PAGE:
Pete Seeger was good friends with Guthrie and often performed with him. Seeger played this song many times, often with Guthrie's omitted verses. Seeger says that when he first heard the song, he considered it one of Woody's lesser efforts, but he came to realize that the simplicity of the song gave it such a wide appeal, and that this simplicity is what makes the song brilliant. When Seeger performed the song, he would sometimes call out the lyrics line by line just before singing them so the audience would know what to sing along.
Bruce Springsteen covered this on his boxed set Live 1975-1985. After having "Born In The U.S.A." misinterpreted by politicians as a patriotic anthem, this song had special relevance to him. Other artists who recorded the song include Tennessee Ernie Ford, Lee Greenwood, The Kingston Trio, Trini Lopez, The New Christy Minstrels, The Mormon Tabernacle Choir, and Woody's son Arlo Guthrie.
Ronald Reagan used lyrics from this song in a speech as part of his 1984 re-election campaign. Considering this the height of hypocrisy, Bruce Springsteen started performing it, trying to get Guthrie's message across.
This gained renewed popularity after the 2001 terrorist attacks on America. Many artists performed it in an effort to bring people together after the tragedy.
At Resurrection City, the Washington, D.C. shantytown set up as part of the Poor People's Campaign in 1968, Pete Seeger and an Afro-American singer named Jimmy Collier were about to sing this. Lakotah spiritual leader Henry Crow Dog came up and poked Collier in the chest saying "Hey, you're both wrong. It belongs to me." Collier respectfully asked "Should we not sing it?" Crow Dog smiled and replied "No, it's okay. Go ahead and sing it. As long as we are all down here together to get something done!"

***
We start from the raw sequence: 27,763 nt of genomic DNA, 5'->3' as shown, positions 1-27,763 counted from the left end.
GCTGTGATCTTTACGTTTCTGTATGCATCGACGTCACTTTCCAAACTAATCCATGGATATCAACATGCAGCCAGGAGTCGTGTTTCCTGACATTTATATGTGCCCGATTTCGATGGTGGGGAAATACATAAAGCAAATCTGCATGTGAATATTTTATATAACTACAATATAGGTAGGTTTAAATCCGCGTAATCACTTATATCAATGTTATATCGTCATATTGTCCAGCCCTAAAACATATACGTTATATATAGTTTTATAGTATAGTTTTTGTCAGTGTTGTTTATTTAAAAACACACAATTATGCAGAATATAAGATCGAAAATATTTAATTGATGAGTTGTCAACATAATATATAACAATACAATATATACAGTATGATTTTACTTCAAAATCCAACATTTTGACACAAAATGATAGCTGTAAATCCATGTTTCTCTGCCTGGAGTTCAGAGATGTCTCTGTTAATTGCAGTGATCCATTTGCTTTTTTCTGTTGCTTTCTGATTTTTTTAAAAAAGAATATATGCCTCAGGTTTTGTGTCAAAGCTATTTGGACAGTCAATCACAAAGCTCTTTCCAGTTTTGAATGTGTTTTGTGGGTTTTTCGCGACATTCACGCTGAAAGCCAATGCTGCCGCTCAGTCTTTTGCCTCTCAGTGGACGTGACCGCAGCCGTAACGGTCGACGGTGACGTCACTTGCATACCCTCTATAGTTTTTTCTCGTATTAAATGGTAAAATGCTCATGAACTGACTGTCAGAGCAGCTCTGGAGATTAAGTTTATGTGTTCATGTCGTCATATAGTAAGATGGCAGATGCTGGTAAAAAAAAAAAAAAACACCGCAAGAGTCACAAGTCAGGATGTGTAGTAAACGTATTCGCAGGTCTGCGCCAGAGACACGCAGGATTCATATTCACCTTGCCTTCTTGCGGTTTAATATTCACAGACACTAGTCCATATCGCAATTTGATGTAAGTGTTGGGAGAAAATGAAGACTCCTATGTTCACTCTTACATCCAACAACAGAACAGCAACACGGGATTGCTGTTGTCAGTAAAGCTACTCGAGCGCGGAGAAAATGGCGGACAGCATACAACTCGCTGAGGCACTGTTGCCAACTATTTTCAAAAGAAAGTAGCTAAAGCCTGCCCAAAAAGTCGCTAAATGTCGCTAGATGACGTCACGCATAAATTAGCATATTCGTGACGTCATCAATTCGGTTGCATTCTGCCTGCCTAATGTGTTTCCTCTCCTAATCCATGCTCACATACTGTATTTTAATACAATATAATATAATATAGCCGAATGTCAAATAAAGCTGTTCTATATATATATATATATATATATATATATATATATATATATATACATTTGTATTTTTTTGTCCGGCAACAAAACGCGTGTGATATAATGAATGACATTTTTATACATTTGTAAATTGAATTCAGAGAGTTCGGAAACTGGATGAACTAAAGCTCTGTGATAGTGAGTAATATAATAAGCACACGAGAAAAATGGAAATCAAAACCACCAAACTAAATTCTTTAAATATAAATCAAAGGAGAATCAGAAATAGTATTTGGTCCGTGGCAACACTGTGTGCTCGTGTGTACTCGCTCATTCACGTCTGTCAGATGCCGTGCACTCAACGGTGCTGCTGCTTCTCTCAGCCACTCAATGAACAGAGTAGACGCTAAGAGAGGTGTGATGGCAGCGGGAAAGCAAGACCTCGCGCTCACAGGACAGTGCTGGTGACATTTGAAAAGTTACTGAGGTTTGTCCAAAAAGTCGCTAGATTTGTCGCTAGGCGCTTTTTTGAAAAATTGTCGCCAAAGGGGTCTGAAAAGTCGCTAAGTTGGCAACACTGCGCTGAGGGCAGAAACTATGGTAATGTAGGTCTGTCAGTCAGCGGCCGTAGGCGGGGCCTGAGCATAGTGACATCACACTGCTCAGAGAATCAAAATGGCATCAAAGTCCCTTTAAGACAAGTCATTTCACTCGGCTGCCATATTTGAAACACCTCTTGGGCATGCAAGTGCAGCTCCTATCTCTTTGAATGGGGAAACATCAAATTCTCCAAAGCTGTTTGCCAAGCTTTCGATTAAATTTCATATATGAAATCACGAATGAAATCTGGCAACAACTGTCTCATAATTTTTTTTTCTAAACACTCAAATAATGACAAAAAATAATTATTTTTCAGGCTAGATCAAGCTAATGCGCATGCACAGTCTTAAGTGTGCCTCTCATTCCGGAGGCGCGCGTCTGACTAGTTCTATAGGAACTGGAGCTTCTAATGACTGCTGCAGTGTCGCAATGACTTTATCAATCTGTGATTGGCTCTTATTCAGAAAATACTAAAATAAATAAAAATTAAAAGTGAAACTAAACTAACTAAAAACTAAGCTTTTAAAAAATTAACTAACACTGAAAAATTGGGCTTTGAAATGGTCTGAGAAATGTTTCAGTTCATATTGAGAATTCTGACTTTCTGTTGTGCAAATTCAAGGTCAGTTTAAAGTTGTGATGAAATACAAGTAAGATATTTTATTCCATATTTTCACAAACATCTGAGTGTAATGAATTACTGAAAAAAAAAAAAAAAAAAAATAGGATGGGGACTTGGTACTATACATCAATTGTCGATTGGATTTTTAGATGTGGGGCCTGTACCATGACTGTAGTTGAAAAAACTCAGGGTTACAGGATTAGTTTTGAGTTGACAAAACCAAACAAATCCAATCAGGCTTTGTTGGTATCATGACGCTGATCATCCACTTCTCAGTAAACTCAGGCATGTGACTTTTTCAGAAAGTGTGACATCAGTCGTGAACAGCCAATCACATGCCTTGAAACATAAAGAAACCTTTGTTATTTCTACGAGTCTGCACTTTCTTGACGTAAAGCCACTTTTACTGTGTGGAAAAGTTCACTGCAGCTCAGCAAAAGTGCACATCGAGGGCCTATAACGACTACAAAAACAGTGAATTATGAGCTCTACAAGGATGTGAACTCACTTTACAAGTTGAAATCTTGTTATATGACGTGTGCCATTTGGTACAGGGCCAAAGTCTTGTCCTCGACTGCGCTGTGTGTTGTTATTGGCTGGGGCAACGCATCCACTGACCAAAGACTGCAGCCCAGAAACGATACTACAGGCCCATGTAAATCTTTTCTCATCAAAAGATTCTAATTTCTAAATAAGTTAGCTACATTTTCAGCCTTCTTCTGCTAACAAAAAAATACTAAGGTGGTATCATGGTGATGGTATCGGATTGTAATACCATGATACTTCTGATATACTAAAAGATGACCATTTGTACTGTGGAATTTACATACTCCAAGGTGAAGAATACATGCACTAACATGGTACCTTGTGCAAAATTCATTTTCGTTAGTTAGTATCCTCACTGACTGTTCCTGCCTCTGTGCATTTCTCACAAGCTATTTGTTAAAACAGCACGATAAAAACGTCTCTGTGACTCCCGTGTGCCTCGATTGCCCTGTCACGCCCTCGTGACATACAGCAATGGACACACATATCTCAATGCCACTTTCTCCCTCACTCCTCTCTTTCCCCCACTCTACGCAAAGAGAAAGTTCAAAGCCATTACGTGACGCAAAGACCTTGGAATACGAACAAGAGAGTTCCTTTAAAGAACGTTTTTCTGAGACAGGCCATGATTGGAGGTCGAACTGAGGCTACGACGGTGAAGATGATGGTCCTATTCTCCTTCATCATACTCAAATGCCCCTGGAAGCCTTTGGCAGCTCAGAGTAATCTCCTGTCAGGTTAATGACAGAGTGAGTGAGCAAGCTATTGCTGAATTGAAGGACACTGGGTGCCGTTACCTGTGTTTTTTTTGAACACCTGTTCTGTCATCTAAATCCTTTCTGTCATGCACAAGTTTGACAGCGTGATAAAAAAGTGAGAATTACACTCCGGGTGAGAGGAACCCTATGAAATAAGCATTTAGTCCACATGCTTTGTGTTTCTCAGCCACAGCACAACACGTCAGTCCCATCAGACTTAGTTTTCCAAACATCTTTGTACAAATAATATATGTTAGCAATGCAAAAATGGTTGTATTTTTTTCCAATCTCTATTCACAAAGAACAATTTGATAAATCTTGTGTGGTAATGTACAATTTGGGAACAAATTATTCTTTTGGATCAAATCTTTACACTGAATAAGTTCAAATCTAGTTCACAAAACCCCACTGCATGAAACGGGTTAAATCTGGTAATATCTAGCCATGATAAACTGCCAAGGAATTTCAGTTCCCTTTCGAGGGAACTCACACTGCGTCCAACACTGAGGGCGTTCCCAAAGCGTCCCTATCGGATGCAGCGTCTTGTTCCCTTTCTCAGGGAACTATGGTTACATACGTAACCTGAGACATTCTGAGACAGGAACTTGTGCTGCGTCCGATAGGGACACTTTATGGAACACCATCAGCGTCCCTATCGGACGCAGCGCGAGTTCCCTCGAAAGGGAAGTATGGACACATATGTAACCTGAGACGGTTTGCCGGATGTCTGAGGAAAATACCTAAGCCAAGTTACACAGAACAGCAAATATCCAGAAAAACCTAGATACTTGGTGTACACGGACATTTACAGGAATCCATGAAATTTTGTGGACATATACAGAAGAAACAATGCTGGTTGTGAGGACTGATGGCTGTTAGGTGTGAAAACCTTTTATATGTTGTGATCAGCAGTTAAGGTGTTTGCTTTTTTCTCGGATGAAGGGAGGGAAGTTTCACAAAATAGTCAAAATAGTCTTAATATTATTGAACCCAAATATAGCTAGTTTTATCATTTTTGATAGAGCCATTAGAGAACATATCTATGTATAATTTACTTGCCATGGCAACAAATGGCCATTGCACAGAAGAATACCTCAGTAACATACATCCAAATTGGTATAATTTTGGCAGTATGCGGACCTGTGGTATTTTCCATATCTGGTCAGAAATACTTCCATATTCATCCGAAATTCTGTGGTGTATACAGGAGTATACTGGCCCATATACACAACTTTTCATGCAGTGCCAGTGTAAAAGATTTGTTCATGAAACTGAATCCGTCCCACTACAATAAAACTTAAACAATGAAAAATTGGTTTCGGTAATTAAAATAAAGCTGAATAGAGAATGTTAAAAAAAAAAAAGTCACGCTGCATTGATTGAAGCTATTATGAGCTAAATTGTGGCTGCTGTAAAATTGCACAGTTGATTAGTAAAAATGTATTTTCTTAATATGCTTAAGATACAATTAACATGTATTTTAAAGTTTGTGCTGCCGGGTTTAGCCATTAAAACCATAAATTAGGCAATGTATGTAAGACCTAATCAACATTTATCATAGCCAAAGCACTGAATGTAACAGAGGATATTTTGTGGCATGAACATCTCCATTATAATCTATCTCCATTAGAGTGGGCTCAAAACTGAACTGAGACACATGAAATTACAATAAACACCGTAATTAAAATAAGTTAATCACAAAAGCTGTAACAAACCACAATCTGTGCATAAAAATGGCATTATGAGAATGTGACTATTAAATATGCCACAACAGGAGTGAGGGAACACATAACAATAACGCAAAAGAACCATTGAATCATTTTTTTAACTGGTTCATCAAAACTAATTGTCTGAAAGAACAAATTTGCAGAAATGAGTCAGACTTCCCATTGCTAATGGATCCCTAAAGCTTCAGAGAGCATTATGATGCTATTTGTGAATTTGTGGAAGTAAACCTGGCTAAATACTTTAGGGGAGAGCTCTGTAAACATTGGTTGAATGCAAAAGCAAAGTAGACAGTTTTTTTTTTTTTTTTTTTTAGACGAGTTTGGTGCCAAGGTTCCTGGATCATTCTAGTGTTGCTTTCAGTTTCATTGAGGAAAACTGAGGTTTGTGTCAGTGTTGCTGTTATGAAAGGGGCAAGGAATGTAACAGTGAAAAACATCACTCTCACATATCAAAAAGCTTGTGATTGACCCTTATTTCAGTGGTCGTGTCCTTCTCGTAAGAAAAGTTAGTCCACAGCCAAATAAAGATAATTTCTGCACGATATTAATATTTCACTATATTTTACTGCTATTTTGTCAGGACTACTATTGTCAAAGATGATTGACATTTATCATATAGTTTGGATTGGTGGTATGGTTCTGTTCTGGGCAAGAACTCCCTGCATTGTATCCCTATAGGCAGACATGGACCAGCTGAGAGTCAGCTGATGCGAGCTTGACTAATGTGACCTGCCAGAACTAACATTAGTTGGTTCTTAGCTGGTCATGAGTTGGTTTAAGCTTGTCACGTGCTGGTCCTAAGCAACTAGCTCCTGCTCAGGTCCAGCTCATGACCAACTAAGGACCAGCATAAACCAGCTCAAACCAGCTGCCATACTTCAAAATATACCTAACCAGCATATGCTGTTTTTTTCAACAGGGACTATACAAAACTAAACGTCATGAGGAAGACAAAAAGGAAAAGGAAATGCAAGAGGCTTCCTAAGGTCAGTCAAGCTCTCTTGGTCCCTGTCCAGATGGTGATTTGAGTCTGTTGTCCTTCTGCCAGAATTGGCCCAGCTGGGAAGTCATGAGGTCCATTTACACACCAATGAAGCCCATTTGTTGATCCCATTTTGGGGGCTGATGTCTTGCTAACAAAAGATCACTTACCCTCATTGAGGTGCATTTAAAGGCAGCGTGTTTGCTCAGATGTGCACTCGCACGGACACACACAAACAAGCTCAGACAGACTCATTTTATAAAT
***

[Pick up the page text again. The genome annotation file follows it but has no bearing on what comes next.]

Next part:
Seeger was profoundly affected by the incident and spoke of it often, saying he had a hard time performing the song after that. Each time he played it, he would repeat the story about Chief Crow Dog and add a verse about the theft of Indian land, composed by activist Carolyn "Cappy" Israel. (thanks, Ekristheh - Halath)
In 2005, Sharon Jones & The Dap-Kings (who backed Amy Winehouse on the songs "Rehab" and "You Know I'm No Good") recorded a very soulful version of this song that was used to open the 2009 film Up In The Air, where it accompanied scenes from an airplane's point of view.
Woody Guthrie
Woody Guthrie Artistfacts
More Woody Guthrie songs
More songs that were Hippie anthems
More songs used by politicians
More songs with extra verses edited out

Comments (12):

On December 1st, 1962, Ketty Lester's covered version of the song entered Billboard's Hot Top 100 chart for a one week stay, at position 97.
- Barry, Sauquoit, NY
In the squares of the city - In the shadow of the steeple
Near the relief office - I see my people
And some are grumblin' and some are wonderin'
If this land's still made for you and me.

As true today as when he wrote them.
- Sarx, Tucson, AZ